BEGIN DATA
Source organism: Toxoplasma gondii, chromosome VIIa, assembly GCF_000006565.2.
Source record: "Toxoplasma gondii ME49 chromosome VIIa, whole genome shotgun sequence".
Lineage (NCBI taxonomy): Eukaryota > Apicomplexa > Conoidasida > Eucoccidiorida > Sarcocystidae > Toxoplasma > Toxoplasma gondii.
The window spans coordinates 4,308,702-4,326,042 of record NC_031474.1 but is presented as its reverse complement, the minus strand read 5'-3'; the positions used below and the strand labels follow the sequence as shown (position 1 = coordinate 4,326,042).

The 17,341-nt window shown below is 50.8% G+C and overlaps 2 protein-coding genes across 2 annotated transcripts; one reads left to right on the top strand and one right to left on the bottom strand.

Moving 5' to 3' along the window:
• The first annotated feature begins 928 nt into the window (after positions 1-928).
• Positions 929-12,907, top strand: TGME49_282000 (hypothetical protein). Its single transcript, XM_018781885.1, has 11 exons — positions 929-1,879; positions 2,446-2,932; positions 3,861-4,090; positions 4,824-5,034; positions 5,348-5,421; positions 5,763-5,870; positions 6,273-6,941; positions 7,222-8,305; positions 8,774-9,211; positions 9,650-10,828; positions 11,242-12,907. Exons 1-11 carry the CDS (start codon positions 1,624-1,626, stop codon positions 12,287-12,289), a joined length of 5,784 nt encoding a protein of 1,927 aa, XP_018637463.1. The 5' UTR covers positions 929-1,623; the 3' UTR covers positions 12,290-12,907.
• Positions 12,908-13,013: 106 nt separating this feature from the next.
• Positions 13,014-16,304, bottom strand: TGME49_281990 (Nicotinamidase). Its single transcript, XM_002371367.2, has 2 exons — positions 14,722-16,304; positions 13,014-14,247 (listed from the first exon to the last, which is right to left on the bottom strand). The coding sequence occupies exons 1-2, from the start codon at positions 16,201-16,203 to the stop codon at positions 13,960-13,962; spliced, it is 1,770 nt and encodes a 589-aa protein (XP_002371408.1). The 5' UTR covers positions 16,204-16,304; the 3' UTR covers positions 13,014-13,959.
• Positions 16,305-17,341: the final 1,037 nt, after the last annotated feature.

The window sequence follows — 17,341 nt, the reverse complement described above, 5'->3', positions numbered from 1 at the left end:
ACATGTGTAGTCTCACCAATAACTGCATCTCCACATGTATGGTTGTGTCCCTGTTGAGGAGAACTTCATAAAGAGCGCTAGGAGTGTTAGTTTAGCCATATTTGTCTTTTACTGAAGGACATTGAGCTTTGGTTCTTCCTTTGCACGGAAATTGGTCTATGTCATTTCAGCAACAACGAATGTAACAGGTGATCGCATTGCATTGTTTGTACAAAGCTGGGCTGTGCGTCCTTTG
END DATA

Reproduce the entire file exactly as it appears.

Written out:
Source organism: Toxoplasma gondii, chromosome VIIa, assembly GCF_000006565.2.
Source record: "Toxoplasma gondii ME49 chromosome VIIa, whole genome shotgun sequence".
Lineage (NCBI taxonomy): Eukaryota > Apicomplexa > Conoidasida > Eucoccidiorida > Sarcocystidae > Toxoplasma > Toxoplasma gondii.
The window spans coordinates 4,308,702-4,326,042 of record NC_031474.1 but is presented as its reverse complement, the minus strand read 5'-3'; the positions used below and the strand labels follow the sequence as shown (position 1 = coordinate 4,326,042).

The 17,341-nt window shown below is 50.8% G+C and overlaps 2 protein-coding genes across 2 annotated transcripts; one reads left to right on the top strand and one right to left on the bottom strand.

Moving 5' to 3' along the window:
• The first annotated feature begins 928 nt into the window (after positions 1-928).
• Positions 929-12,907, top strand: TGME49_282000 (hypothetical protein). Its single transcript, XM_018781885.1, has 11 exons — positions 929-1,879; positions 2,446-2,932; positions 3,861-4,090; positions 4,824-5,034; positions 5,348-5,421; positions 5,763-5,870; positions 6,273-6,941; positions 7,222-8,305; positions 8,774-9,211; positions 9,650-10,828; positions 11,242-12,907. Exons 1-11 carry the CDS (start codon positions 1,624-1,626, stop codon positions 12,287-12,289), a joined length of 5,784 nt encoding a protein of 1,927 aa, XP_018637463.1. The 5' UTR covers positions 929-1,623; the 3' UTR covers positions 12,290-12,907.
• Positions 12,908-13,013: 106 nt separating this feature from the next.
• Positions 13,014-16,304, bottom strand: TGME49_281990 (Nicotinamidase). Its single transcript, XM_002371367.2, has 2 exons — positions 14,722-16,304; positions 13,014-14,247 (listed from the first exon to the last, which is right to left on the bottom strand). The coding sequence occupies exons 1-2, from the start codon at positions 16,201-16,203 to the stop codon at positions 13,960-13,962; spliced, it is 1,770 nt and encodes a 589-aa protein (XP_002371408.1). The 5' UTR covers positions 16,204-16,304; the 3' UTR covers positions 13,014-13,959.
• Positions 16,305-17,341: the final 1,037 nt, after the last annotated feature.

The window sequence follows — 17,341 nt, the reverse complement described above, 5'->3', positions numbered from 1 at the left end:
ACATGTGTAGTCTCACCAATAACTGCATCTCCACATGTATGGTTGTGTCCCTGTTGAGGAGAACTTCATAAAGAGCGCTAGGAGTGTTAGTTTAGCCATATTTGTCTTTTACTGAAGGACATTGAGCTTTGGTTCTTCCTTTGCACGGAAATTGGTCTATGTCATTTCAGCAACAACGAATGTAACAGGTGATCGCATTGCATTGTTTGTACAAAGCTGGGCTGTGCGTCCTTTG